"The Pakistani government should protect us Christians", demands Archbishop Lawrence Saldanha of Lahore, who is also chairman of the Pakistani bishops' conference, in an interview with the international Catholic pastoral charity Aid to the Church in Need (ACN).
"We Christians are citizens, just like everyone else, and wish to have the same rights. And outside countries should likewise make more effort to speak up for our safety", he adds. According to the archbishop, Christians in Pakistan feel more insecure than ever before. "It distresses us that Christians are threatened, in an attempt to force them to convert to Islam. This is something that has never happened before", he adds.
Archbishop Lawrence Saldanha has witnessed an increasing radicalisation among Muslim believers. "They want to introduce a stricter form of Islam, above all the sharia law. Women would then no longer be able to leave the house to go to work or to school and they would have to wear veils."
Recently Muslim fanatics attacked businesses in the capital, Islamabad, where videos were on sale which the extremists regarded as contrary to Islam. On 5 May, in the northwest of the country, some 50 Christian families, some of them Catholic, some Protestant, received anonymous threatening letters, calling on them to convert to Islam. They had 10 days time to decide, the letter told them; otherwise they could expect violent consequences. So far these threats have not been carried out, but the people are still living in fear. Christian communities throughout the country have expressed their solidarity with these threatened families.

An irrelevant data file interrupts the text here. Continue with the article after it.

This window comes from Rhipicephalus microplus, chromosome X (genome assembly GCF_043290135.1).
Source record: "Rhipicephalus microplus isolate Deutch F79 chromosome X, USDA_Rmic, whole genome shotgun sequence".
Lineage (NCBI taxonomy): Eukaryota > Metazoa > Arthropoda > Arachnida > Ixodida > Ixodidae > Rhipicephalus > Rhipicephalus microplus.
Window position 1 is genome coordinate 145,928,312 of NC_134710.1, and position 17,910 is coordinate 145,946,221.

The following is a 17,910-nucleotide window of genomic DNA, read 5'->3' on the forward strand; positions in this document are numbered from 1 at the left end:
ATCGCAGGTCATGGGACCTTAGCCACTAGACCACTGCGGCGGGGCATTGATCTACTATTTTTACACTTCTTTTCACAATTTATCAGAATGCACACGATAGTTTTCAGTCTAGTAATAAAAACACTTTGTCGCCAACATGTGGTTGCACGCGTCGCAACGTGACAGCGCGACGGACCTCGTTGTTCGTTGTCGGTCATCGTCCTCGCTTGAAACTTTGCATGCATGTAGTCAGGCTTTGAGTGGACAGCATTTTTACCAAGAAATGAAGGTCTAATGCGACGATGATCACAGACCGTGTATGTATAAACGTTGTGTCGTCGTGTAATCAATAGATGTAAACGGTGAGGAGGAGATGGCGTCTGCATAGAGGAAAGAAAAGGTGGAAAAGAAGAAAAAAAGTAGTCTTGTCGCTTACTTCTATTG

There are also attacks against Christians in other regions of Pakistan. A few days ago, according to a spokeswoman for the "Daughters of Saint Paul", some of the sisters of their order had got caught up in a demonstration in Karachi and were physically attacked. The nuns were able to get to safety; however their cars were stoned by the demonstrators and wrecked.
According to Archbishop Saldanha the situation is becoming ever more threatening for Christians. "The entire country is now in a crisis."
Marie-Ange Siebrecht, the head of the ACN section that deals with Pakistan, travelled to Pakistan last year and has appealed to the Western world: "We must help these persecuted Christians, who are often an example to us in the Faith", she says. "On my journey I asked one poor Christian how he could endure it all. He told me, 'When I look at Christ on the cross, then my sufferings seem small to me.'
There are around 1.5 million Christians living in Pakistan, and some 1.1 million of them are Catholics. ACN supports Catholics in Pakistan, not only materially, but also through its worldwide appeals for prayer and solidarity with them.